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Nashville Scene Fraternal Disorder

Groucho biography reveals the tragedy behind the comedy

By Michael Sims

JULY 31, 2000:  Stefan Kanfer's Groucho The Life and Times of Julius Henry Marx is the story of an unhappy man whose stage persona made millions of people happy. Kanfer doesn't belabor the irony, because it's too common a story; we have long since learned that clowns have painted faces for a reason. Kanfer's Groucho is sad because it's the story of an insecure, self-educated man who yearned for acceptance and love, yet who consistently sabotaged his relationships with his wives and children.

You don't have to be able to sing "I'm Against It" or remember the real names of the brothers to enjoy this biography. If you aren't already familiar with the details of the Marx Brothers' story, you will learn many entertaining stories about Groucho, Chico (pronounced "Chicko"), Harpo, Zeppo, and Gummo. Kanfer explains where the real-life brothers' nicknames came from (they were inspired by the "Sherlocko the Monk" comic strip that ran before World War I), why Gummo and Zeppo faded out of the picture, and many other fun tidbits.

Even if you think you already know the Marx Brothers, the book is full of insightful analyses, well-informed appreciation, and entertaining anecdotes that range the history of 20th-century entertainment from Vaudeville to 1980s television. And all of it is presented in excellent prose. Although Kanfer does explore the Surrealists' fondness for Groucho's manic non sequiturs, he doesn't promote Groucho and his siblings to the level of great artists or profound commentators on society. He understands that they were professional entertainers whose style embodied certain aspects of their era. He also understands why some movies succeeded and some failed, and he explains how the whole enterprise fell apart over the years. As interesting as anything else in the book is Kanfer's description of how Groucho kept his persona alive even after the movies ended, managing one of the great comeback stories as host of the 1950s TV game show You Bet Your Life.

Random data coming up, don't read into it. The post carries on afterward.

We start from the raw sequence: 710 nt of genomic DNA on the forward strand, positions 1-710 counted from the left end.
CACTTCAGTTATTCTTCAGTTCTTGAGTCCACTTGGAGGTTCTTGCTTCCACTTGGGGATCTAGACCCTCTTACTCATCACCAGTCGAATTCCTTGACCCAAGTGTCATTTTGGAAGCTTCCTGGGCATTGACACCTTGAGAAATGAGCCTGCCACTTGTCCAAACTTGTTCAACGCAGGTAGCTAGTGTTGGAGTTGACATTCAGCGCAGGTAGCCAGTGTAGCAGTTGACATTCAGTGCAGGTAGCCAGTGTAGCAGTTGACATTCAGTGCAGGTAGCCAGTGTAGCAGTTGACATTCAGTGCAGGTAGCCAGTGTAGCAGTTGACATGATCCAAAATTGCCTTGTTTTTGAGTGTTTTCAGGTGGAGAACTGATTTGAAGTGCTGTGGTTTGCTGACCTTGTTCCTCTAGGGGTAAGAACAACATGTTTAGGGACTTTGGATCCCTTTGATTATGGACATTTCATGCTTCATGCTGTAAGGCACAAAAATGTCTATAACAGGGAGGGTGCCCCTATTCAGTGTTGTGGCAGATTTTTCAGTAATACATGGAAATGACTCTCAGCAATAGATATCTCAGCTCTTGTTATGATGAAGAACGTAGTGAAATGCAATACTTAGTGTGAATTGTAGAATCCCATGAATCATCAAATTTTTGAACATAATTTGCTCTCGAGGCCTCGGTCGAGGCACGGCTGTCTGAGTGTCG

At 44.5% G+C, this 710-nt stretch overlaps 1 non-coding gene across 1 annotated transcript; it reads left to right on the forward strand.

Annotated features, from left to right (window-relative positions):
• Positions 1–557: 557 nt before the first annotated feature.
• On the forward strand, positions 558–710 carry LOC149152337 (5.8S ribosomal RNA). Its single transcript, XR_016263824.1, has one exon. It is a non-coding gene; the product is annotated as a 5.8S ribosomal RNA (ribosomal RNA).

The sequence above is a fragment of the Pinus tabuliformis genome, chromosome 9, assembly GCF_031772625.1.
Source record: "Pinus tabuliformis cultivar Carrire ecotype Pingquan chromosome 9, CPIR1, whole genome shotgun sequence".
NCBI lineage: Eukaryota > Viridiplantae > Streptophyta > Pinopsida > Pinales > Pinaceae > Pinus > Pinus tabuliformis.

Kanfer's great virtues as a storyteller are his compassion for all the people involved, his determination to be honest about Groucho's many shortcomings without wallowing in scandal, and his understanding of the family life and social milieu that shaped Groucho's response to the world around him. The biography reads like a novel. The real Groucho becomes an essentially tragic figure even as he perfects his film persona to the level of an absolute icon of comedy. With Kanfer's vivid prose and attention to detail, even the minor walk-on characters--Broadway producers, guests on You Bet Your Life--come alive for their moment in the story. Naturally, there are many good comic moments in this book, and Kanfer recounts them with gusto.

Last year, I hosted a Halloween party at which every guest, male or female, was expected to be in costume as Groucho Marx. Sure enough, everybody who came knew the props and the moves and the voice. That Groucho's persona could be so easily donned was an indication of how much it had become part of our culture. (The other brothers knew this themselves, and more than once they impersonated Groucho in the films.) To this day, Groucho continues to show up in animated films and editorial cartoons, as well as in Woody Allen's recent wonderful musical Everyone Says I Love You (whence I stole the Groucho party idea).

But possibly the most unusual Groucho tribute appears on Stefan Kanfer's new biography. Anyone who pays much attention to books has noticed the logo of Alfred A. Knopf--a running borzoi. Over the decades, there have been many variations of Knopf's canine mascot, but surely the cleverest is the one on the spine and title page of Kanfer's Groucho. The borzoi, which years ago was reduced to a stick figure, trots along in his usual pose, except that here he's wearing glasses and a mustache, and sporting a cigar cocked at a rakish angle. Groucho may have been an unhappy man, but he loved wit, and it's a shame he didn't live to see this odd little tribute to his public face--the painted mask that, in the cheap irony of B-movies and real life, really did hide the sad face of a lonely boy named Julius Henry Marx.


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